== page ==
One of my favorite features on a small lathe such as the Sherline as well as many other small modelmaker’s lathes is a hand operated lead screw to advance the carriage. These are always located at the tail stock end and allow you to advance the carriage very evenly during a long turning cut. The problem with these units, is that you are stuck with the slow lead screw advance even when you don’t need or want to use it. A rack and pinion carriage allows you to move the carriage say, 5 inches to the right by turning the crank a few quick turns where the lead screw system would require dozens of turns. Could get monotonous really fast!

The Taig micro lathe sports a rack and pinion carriage crank. Great for moving that baby quickly. But not so good for those times when you need a super steady advance rate. Right there and then, I decided that I had to have a way of advancing the carriage with the smoothness of a lead screw but not be made a slave to it when I didn’t need or want to use it. I would have to somehow make a half nut affair that one could disconnect when not needed. Not an impossible feat for the home shop, but one that I would rather not tackle if I didn’t have to. I came up with the idea of an externally mounted lead screw that would simply bear against the side of the carriage, pushing it toward the head stock as the lead screw is turned. This way you could use it say, to take one last finishing cut, but when not being used, could be kept screwed all the way out of the way when not needed.

Once the idea was conceived, it was time to put it to the test with some sort of practical design. I wanted to also be able to advance the carriage at specific rates so the pitch of the screw became an important factor of the design. I chose a 20 pitch thread not only because it is conveniently available in the form of threaded rod but it also gave the perfect rate of advance per turn. The heart of this simple little unit is a threaded block through which the lead screw passes. The height at which the lead screw passes is 1-1/4" from its bottom surface. The dimensions of the block are not important so long as the longitudinal hole is approximately 1-1/4" from the lower edge and sufficiently long to provide plenty of longitudinal support to the screw. The block I made was made from 1" thick material and it happens to measure 1-3/4" in height and it is 2 1/2" long. I could have simply drilled and tapped the block to 1/4-20 I chose but that would have resulted in quite a lot of backlash in the system. Instead, I made a couple of threaded, hard brass bushings that I then inserted into a larger through bore that I drilled and reamed on the block. The result is a block that is only threaded at the extreme ends. One of the bushings is a hard press fit while the remaining one is a mild press fit. Now I can adjust the fit of threaded rod by rotating the "loose" bushing until I have taken up all the backlash. Too much and the fit will be too tight. Rotate it the opposite direction and you will introduce slop until the thread fits tight again. The lead screw itself is a very simple affair. One end of the rod is faced and tapered not quite to a sharp point. I left a flat spot of about 1/16" diameter. I inserted the lead screw into the threaded / bushed block about half way in and sat the block on top on the lathe mounting board so it is flush against the lathe base and parallel to the bed. The tapered end will be bearing against the cast surface of the right side of the carriage. Once you see where the point of the lead screw will contact the carriage, mark it with a marker. I crazy glued a small sheet brass square to that location to act as a bearing surface for the tip of the screw. This will protect the softer aluminum surface of the carriage as you use the screw. All I did next was to permanently glue the lead screw block on the mounting board surface with either crazy glue or epoxy. Now all I needed was a crank to operate the screw. I made that out of a slice of aluminum which I threaded to fit the outer end of the screw. I also drilled and threaded two 180 degree spaced holes for two small brass crank handles. After engraving it with fifty equally space marks (that’s another story), I glued it in position after screwing it into the threaded rod end and toped the whole thing with a brass acorn nut just for looks. This type of assembly may seem a bit unorthodox but believe me when I say that it work!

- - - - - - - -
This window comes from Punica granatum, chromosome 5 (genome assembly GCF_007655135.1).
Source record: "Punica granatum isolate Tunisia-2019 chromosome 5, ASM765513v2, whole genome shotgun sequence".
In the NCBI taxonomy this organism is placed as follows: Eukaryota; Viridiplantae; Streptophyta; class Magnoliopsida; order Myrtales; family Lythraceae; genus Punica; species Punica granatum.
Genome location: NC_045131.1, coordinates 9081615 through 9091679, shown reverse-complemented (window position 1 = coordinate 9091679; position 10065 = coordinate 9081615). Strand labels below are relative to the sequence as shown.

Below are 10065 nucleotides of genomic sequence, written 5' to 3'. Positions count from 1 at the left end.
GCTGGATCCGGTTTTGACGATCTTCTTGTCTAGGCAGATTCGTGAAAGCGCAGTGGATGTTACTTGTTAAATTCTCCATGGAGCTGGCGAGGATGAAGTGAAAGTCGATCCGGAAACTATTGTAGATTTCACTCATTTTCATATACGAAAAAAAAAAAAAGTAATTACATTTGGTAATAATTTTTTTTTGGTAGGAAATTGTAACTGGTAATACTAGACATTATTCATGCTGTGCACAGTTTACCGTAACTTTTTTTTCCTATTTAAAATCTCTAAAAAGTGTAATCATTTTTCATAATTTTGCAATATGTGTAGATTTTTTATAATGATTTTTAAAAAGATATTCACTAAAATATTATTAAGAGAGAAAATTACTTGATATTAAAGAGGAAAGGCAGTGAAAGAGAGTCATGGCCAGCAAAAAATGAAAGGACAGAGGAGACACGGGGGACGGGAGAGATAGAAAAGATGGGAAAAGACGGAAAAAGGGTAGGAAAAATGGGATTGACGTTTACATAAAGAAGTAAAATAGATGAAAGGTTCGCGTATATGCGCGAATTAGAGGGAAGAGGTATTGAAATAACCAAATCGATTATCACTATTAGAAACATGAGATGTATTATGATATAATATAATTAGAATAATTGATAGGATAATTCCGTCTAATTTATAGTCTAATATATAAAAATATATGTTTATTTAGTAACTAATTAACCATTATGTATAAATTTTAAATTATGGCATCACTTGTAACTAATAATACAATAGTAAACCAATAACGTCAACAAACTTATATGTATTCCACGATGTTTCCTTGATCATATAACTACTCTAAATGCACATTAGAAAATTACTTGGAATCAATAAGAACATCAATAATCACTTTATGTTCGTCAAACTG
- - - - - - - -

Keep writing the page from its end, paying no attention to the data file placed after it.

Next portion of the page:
The resulting setup turned out great! It operates very smooth and the resulting carriage advance is as even as it can be. This translates to super fine final surfaces on your turned pieces. You can also measure actual lengths of cut for certain jobs such as creating shoulders.

As a foot note, the actual direct carriage advance per full turn of the carriage happens to be .060" per turn. Not the most convenient number to have to use but quite usable if you have to. I will be engraving that dial with 60 marks so I can take direct carriage measurements during non lead screw advances.